Parenthood, Job-Family Balance and Gender Composition of the Workforce in Organizations during a Pandemic: The Case of Quebec
Sophie Mathieu, Diane-Gabrielle Tremblay,
Volume : 77-2 (2022)
Quebec is recognized as the province whose family policy most closely resembles that of the Nordic countries, thanks to its generous parental benefits and low-cost childcare. In addition to state intervention, other mechanisms such as grandparent involvement and organizational support contribute to facilitate the work-family reconciliation. We examine this last mechanism by documenting the work-family reconciliation of mothers and fathers in Quebec on the basis of data analysis of two surveys conducted in 2020 with employees on the one hand and with employers on the other. First, we show that most parents report an “easy” reconciliation, even during the early months of the COVID-19 pandemic, and that the perception of men and women regarding the organizational support offered by their employer does not vary significantly by gender. We then provide a portrait of the work-family reconciliation measures offered in organizations that employ a majority of men, those that employ a majority of women, and those that are mixed. We show that organizations that employ a majority of men have a more negative perception of the effects of work-family reconciliation measures, while organizations with a majority of women have a more positive perception the effects of work-family reconciliation measures on employee retention and the attractiveness of the company in particular. We observe that the presence of a majority of women in a workplace corresponds to a more diversified supply of measures to support work-family reconciliation. The discussion highlights the links between Quebec’s national context that values the symmetry of family roles, the way parents perceive their work-family reconciliation and the attitude of employers towards this issue.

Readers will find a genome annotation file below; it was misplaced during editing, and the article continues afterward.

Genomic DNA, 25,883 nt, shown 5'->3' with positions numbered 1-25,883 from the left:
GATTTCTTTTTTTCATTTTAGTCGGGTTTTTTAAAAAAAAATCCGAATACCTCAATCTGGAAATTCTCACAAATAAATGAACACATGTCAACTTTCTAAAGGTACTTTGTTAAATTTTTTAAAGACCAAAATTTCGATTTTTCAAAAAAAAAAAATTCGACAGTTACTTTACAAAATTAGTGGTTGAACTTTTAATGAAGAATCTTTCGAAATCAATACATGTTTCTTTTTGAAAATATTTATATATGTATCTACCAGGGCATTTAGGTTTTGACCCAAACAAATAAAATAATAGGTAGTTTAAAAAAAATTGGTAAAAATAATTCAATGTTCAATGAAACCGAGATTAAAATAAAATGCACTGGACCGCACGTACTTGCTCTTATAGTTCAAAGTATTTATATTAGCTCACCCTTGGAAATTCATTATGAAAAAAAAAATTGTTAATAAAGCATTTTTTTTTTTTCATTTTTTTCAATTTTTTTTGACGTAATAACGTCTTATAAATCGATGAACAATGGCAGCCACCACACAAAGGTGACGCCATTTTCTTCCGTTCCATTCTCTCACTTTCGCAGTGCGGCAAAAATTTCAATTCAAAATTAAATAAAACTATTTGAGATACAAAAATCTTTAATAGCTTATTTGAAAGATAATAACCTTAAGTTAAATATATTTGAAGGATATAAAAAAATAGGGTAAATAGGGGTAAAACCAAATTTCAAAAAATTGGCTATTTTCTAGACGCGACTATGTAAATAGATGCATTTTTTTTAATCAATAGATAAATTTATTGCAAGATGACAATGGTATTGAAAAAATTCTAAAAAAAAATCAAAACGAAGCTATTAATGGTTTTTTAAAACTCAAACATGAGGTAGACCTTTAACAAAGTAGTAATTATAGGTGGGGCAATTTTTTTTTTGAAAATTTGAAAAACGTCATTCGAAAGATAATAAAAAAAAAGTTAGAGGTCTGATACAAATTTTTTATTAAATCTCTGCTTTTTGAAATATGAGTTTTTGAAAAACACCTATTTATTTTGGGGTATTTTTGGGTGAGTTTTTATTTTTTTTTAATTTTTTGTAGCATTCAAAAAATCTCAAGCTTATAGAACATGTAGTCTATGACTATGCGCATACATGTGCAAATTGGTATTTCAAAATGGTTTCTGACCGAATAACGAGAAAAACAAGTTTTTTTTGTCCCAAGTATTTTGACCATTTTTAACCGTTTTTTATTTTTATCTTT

- Work-family reconciliation,